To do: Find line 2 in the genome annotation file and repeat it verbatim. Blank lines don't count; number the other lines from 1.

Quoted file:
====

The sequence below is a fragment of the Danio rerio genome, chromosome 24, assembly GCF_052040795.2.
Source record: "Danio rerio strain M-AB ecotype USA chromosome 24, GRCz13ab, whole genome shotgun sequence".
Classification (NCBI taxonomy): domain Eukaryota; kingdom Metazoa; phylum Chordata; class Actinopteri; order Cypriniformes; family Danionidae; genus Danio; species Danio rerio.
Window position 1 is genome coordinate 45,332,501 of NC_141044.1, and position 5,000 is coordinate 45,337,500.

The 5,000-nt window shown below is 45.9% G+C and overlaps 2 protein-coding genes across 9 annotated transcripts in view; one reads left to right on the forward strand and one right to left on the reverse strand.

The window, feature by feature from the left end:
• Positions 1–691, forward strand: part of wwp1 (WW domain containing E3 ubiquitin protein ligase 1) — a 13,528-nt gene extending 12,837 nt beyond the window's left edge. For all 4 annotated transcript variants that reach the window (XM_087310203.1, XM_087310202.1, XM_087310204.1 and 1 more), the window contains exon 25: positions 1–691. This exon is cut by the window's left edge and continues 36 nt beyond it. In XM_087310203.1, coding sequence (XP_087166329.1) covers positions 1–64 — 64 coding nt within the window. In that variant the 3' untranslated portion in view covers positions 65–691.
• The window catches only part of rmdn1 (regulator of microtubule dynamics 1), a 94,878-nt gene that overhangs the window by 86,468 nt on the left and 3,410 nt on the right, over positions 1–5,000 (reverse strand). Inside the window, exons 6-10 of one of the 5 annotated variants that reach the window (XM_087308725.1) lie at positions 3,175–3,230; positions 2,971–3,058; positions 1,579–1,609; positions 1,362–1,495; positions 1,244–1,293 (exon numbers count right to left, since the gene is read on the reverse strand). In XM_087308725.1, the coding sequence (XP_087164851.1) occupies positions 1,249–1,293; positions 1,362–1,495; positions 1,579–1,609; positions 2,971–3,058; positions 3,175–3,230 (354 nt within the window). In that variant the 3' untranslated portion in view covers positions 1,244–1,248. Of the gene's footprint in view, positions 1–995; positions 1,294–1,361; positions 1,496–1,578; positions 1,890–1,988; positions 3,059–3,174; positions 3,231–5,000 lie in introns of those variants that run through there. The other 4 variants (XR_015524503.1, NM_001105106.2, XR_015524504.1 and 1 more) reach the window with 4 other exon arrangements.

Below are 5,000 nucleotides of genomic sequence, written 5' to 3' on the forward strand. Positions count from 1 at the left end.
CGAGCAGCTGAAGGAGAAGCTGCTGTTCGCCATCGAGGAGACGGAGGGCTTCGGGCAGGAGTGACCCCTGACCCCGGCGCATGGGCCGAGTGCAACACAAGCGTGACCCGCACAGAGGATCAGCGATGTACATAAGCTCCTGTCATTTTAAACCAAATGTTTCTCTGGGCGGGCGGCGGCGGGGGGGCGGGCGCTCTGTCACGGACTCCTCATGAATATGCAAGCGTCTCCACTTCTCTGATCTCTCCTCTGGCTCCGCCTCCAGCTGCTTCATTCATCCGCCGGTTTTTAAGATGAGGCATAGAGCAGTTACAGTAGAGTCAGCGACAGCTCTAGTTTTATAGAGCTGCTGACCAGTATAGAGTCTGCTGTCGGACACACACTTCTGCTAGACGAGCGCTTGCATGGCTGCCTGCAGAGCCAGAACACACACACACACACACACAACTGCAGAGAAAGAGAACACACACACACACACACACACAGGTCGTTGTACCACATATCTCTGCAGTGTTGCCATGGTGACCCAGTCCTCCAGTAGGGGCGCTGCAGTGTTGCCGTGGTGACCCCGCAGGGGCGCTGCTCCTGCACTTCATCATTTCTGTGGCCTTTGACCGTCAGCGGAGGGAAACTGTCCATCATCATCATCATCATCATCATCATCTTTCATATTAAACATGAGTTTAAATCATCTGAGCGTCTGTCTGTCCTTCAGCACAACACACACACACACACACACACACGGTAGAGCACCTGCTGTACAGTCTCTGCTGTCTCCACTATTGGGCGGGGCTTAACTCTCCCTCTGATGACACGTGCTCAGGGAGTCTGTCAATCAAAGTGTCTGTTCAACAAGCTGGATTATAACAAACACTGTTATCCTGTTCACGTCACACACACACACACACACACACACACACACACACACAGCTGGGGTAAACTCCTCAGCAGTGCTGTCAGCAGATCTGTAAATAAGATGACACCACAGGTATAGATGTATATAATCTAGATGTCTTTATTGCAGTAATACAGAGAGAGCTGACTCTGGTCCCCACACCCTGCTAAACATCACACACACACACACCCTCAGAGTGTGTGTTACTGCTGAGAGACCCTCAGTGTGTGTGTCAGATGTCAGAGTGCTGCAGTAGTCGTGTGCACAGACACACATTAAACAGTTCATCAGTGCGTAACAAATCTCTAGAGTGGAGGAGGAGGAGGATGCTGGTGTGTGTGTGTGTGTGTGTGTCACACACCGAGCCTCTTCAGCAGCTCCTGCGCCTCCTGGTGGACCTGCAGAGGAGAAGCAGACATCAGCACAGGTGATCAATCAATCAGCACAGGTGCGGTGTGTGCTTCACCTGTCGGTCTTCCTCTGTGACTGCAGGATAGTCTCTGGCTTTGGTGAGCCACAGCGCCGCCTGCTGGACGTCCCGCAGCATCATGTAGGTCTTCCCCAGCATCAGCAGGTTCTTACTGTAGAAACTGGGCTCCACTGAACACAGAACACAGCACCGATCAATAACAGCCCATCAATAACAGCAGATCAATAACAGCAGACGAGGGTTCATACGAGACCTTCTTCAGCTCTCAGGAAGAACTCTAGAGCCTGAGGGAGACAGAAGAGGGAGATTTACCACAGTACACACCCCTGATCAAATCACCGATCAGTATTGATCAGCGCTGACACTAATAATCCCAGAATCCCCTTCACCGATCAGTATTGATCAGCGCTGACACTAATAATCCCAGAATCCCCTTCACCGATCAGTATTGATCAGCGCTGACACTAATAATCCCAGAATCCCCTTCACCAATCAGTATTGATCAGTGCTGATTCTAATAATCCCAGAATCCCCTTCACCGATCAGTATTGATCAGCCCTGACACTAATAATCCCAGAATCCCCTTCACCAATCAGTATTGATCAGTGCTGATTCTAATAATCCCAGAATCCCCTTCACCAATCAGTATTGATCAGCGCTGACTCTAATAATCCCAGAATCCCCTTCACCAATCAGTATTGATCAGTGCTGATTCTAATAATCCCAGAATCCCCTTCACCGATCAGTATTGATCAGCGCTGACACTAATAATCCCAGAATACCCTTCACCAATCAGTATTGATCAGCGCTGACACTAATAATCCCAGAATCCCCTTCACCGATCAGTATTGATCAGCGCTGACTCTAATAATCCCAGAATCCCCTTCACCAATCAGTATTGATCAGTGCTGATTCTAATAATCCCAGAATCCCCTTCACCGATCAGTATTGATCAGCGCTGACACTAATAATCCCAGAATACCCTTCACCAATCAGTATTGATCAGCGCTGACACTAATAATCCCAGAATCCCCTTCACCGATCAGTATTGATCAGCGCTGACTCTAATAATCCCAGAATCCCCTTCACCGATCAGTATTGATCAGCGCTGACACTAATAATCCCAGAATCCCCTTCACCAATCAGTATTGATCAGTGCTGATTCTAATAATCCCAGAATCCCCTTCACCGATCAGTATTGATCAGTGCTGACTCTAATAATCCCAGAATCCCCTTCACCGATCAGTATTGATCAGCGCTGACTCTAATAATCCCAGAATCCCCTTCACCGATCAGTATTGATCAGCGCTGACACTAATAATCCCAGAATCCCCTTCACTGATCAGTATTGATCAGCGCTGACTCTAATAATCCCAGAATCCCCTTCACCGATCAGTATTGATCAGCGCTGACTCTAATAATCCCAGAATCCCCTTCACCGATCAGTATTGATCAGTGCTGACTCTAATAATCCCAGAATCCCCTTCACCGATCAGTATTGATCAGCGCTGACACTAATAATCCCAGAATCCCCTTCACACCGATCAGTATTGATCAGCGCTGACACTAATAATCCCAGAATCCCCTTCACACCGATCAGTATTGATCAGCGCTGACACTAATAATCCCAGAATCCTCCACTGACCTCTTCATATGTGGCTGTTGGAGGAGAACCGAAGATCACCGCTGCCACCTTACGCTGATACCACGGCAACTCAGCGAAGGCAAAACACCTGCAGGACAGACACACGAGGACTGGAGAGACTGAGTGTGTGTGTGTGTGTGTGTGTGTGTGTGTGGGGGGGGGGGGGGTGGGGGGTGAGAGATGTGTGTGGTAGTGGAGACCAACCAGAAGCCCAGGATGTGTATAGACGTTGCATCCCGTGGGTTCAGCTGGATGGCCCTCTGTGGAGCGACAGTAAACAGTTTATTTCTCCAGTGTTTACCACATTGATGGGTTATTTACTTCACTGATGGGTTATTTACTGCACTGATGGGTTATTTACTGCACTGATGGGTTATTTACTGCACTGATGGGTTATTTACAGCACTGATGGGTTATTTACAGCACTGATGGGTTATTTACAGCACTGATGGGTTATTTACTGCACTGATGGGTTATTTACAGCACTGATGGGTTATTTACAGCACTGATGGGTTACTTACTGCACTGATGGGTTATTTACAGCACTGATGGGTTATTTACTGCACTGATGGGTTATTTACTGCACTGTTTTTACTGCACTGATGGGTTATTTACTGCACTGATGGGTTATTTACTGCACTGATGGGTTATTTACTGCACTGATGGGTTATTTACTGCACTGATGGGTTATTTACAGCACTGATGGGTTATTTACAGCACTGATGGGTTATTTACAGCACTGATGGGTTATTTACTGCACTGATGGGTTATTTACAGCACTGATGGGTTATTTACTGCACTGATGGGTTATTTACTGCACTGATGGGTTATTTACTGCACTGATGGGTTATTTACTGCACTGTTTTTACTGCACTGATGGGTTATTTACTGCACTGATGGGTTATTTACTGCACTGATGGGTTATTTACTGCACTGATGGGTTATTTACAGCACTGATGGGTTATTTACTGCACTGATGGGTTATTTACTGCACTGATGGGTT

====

Source record: "Danio rerio strain M-AB ecotype USA chromosome 24, GRCz13ab, whole genome shotgun sequence".